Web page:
Over the last couple of years it has been said several times that Asian nations can no longer consider the United States a reliable partner. Its military has been decimated by budget cuts, technical problems (think F-35) and politics. The Obama administration had thrown into doubt the protection of Taiwan and Japan should either or both go to war with China. Asian nations see this and they don’t want to take chances on dealing with a bi-polar United States that changes policy whenever and whichever direction the wind blows with every new administration.
So, simply put, President Duterte has confirmed and cemented the the continuous prediction:
You take a gamble on a shaky alliance with the United States, go to war and see what happens. Maybe you’ll be defended, maybe you won’t. Maybe you won’t be offered full protection of the U.S. forces.
You play it safe, abandon the old club and join the club, and guarantee yourself not to get crushed in 48 hours by the Asian juggernaut.
Because of this realization, the day is coming where an Asian bloc will form under a Chinese protectorate. The vacuum is already there and is starting to be filled.
For further information, see the following (handful of many) articles:
‘What will I do? Declare a war against China? I can, but we’ll all lose our military and policemen tomorrow,’ President Duterte said this week.
In the mid-1990s Beijing reassured Manila that structures it was building atop Mischief Reef, near the Philippines in the South China Sea, were merely fishermen’s shelters. Today China has a militarized island at that “shelter,” complete with a runway and large anti-aircraft guns.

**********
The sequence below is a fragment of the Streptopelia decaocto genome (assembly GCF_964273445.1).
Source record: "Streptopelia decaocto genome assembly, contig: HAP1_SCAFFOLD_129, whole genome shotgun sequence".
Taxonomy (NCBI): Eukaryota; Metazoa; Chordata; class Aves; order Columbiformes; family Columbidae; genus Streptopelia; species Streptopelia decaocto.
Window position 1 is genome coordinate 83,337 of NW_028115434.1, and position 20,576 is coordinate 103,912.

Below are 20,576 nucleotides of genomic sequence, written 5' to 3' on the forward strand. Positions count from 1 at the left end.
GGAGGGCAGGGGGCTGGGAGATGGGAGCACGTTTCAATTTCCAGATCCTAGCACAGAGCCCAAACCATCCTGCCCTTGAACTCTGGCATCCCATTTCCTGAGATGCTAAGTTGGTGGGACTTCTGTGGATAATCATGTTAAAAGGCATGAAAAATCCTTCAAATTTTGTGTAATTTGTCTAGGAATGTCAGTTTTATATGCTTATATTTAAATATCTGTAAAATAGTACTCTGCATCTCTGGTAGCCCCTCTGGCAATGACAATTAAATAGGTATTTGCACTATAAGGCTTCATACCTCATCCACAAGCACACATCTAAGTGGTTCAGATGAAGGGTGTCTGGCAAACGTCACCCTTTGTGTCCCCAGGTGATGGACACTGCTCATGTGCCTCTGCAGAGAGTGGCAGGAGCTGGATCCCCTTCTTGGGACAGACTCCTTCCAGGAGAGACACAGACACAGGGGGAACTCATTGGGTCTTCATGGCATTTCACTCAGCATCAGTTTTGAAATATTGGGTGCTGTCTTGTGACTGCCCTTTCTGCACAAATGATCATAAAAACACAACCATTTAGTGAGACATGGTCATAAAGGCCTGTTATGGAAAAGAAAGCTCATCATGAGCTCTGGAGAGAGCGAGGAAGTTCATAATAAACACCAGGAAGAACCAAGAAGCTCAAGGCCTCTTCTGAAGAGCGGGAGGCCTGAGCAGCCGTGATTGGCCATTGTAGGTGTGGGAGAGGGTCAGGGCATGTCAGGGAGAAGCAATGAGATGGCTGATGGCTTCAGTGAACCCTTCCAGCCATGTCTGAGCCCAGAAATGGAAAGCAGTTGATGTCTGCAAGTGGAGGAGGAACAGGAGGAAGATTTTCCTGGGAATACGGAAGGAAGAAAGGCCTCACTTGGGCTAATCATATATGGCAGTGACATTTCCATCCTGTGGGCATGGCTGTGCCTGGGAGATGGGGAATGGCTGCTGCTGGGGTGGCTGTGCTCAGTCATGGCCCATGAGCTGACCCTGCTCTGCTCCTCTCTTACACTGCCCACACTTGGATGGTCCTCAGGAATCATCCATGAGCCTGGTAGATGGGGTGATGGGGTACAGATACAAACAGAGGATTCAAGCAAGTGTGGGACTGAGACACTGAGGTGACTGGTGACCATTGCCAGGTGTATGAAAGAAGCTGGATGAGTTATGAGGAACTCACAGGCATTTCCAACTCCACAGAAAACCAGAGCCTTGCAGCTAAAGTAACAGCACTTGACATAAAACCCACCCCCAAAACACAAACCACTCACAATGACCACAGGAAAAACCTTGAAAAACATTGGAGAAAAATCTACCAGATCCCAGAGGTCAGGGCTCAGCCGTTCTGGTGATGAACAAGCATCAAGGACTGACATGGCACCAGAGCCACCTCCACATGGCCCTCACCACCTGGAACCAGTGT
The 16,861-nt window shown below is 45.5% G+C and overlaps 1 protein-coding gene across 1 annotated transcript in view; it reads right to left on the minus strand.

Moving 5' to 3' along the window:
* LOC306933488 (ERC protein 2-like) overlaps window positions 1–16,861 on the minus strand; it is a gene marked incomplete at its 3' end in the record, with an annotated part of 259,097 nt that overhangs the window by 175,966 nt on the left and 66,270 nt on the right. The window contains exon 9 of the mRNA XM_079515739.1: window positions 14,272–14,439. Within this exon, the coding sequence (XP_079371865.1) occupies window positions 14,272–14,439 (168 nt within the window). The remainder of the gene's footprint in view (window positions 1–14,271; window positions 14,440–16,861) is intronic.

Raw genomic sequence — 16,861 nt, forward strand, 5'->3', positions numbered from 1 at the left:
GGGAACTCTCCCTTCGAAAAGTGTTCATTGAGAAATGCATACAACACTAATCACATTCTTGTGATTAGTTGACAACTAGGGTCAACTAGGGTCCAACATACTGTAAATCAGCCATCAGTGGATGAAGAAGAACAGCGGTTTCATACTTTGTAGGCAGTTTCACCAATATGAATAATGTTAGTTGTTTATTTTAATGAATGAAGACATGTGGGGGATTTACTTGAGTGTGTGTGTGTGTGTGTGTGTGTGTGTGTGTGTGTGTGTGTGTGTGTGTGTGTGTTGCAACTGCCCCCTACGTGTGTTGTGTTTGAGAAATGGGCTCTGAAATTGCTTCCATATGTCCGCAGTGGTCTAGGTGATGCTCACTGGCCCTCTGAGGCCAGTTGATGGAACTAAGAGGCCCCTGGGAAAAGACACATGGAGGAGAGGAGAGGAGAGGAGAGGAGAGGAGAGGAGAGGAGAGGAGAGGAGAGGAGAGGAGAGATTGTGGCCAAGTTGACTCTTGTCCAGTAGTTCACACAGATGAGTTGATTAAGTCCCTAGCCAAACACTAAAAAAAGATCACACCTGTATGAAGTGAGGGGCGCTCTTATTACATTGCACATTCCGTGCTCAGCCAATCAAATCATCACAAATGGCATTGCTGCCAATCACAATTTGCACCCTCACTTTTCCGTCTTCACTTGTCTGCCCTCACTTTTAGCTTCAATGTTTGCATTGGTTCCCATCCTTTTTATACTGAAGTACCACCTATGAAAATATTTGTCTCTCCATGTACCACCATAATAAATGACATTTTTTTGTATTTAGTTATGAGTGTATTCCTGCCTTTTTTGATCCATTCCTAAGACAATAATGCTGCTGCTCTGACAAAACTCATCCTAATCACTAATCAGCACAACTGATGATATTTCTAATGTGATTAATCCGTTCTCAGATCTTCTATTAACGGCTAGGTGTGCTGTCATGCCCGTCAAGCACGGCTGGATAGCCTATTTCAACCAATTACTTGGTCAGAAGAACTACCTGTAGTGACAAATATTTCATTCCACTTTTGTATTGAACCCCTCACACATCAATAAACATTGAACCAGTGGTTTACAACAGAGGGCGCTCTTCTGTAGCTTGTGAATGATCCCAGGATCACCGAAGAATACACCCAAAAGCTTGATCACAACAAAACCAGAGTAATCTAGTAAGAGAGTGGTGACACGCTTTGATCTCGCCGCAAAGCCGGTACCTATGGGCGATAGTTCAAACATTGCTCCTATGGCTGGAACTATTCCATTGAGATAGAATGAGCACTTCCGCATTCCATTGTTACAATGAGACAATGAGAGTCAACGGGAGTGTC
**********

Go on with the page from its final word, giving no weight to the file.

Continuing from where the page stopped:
A similar progression could begin this year at the currently undeveloped Scarborough Shoal, which China seized from the Philippines in 2012. For Beijing, an installation there would go a long way toward establishing effective control over the waterway, creating a strategic triangle in conjunction with other facilities it’s built in the sea in recent years.
On March 17 a Chinese official was quoted by a state-controlled paper as saying that preparatory work for environmental-monitoring stations would be built at several locations, including Huangyan Dao, the Chinese name for Scarborough Shoal. His comment was later deleted from the online version of the article. It was wasn’t clear if he misspoke or revealed something he shouldn’t have.
Asked yesterday (March 19) about the prospect of China building structures at the shoal, Philippine president Rodrigo Duterte gave the equivalent of a diplomatic shrug.
“We cannot stop China from doing this thing,” he told reporters. “So what do you want me to do… declare war against China? I can, but we’ll all lose our military and policemen tomorrow.”
But not everyone in the Philippines seems so resigned to China’s steady encroachment in the area, and some see other steps that can be taken in between the extremes of either declaring war or giving in to Beijing completely. Yesterday Antonio Carpio, a senior associate justice in the nation’s supreme court, said that such a statement from Duterte “actually encourages China to build on Scarborough Shoal.”
Carpio noted that under Philippine law the shoal is part of the nation’s territory, and suggested Duterte as president should avoid saying or doing anything that implies the Philippines is waiving sovereignty. He said the least Duterte could do is file a strong formal protest with Beijing against any Chinese building activity in the area.
Full article: Duterte Seems Alarmingly Resigned to Beijing’s New Building in the South China Sea (Defense One)